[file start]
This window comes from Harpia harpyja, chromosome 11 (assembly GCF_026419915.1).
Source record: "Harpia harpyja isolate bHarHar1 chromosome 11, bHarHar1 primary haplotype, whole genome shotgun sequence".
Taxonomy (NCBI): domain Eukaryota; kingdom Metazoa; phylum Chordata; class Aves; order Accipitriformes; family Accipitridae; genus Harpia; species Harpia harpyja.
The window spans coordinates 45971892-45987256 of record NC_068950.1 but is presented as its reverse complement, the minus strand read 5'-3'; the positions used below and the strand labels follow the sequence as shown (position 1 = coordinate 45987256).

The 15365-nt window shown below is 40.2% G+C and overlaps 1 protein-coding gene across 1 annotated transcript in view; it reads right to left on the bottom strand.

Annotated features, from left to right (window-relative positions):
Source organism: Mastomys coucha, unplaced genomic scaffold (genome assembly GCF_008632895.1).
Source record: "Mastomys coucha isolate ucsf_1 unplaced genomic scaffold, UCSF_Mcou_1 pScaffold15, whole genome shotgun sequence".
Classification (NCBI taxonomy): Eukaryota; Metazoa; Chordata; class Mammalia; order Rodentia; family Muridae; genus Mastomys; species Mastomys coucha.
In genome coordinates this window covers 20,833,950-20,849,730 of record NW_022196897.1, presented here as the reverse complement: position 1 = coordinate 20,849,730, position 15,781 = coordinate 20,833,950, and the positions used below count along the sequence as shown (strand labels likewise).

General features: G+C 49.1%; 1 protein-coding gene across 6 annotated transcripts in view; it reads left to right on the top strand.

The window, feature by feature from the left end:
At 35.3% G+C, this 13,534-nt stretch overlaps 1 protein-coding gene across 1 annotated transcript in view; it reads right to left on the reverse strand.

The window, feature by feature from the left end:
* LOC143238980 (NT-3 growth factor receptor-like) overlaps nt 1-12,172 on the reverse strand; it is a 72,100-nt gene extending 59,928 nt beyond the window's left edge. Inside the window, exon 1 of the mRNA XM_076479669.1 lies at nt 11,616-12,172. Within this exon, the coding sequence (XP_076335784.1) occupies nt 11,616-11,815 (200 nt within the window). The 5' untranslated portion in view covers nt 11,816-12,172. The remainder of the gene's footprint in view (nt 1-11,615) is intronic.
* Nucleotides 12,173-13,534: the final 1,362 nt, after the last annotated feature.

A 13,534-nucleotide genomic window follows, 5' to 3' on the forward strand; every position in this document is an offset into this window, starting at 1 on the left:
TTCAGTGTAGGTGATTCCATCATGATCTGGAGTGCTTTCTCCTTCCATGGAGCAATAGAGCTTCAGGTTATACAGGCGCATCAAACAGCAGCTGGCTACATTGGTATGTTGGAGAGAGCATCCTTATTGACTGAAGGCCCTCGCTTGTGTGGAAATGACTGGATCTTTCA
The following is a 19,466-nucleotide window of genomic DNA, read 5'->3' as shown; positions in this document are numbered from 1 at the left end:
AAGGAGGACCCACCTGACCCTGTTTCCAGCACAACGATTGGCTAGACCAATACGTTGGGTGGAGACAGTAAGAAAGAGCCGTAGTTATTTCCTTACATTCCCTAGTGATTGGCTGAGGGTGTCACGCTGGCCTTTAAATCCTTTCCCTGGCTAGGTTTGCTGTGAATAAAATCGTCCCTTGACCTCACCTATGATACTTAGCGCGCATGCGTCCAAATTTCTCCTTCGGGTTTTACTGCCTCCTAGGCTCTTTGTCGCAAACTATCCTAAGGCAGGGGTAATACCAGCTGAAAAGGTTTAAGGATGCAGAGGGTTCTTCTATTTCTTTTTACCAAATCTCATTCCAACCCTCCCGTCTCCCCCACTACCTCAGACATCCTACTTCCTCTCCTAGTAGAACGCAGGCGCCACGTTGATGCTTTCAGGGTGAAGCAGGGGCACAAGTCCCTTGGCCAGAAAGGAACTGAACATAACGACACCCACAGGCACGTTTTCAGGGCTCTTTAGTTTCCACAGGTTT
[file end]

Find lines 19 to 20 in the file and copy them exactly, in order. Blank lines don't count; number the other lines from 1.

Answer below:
The following is a 19,466-nucleotide window of genomic DNA, read 5'->3' as shown; positions in this document are numbered from 1 at the left end:
AAGGAGGACCCACCTGACCCTGTTTCCAGCACAACGATTGGCTAGACCAATACGTTGGGTGGAGACAGTAAGAAAGAGCCGTAGTTATTTCCTTACATTCCCTAGTGATTGGCTGAGGGTGTCACGCTGGCCTTTAAATCCTTTCCCTGGCTAGGTTTGCTGTGAATAAAATCGTCCCTTGACCTCACCTATGATACTTAGCGCGCATGCGTCCAAATTTCTCCTTCGGGTTTTACTGCCTCCTAGGCTCTTTGTCGCAAACTATCCTAAGGCAGGGGTAATACCAGCTGAAAAGGTTTAAGGATGCAGAGGGTTCTTCTATTTCTTTTTACCAAATCTCATTCCAACCCTCCCGTCTCCCCCACTACCTCAGACATCCTACTTCCTCTCCTAGTAGAACGCAGGCGCCACGTTGATGCTTTCAGGGTGAAGCAGGGGCACAAGTCCCTTGGCCAGAAAGGAACTGAACATAACGACACCCACAGGCACGTTTTCAGGGCTCTTTAGTTTCCACAGGTTT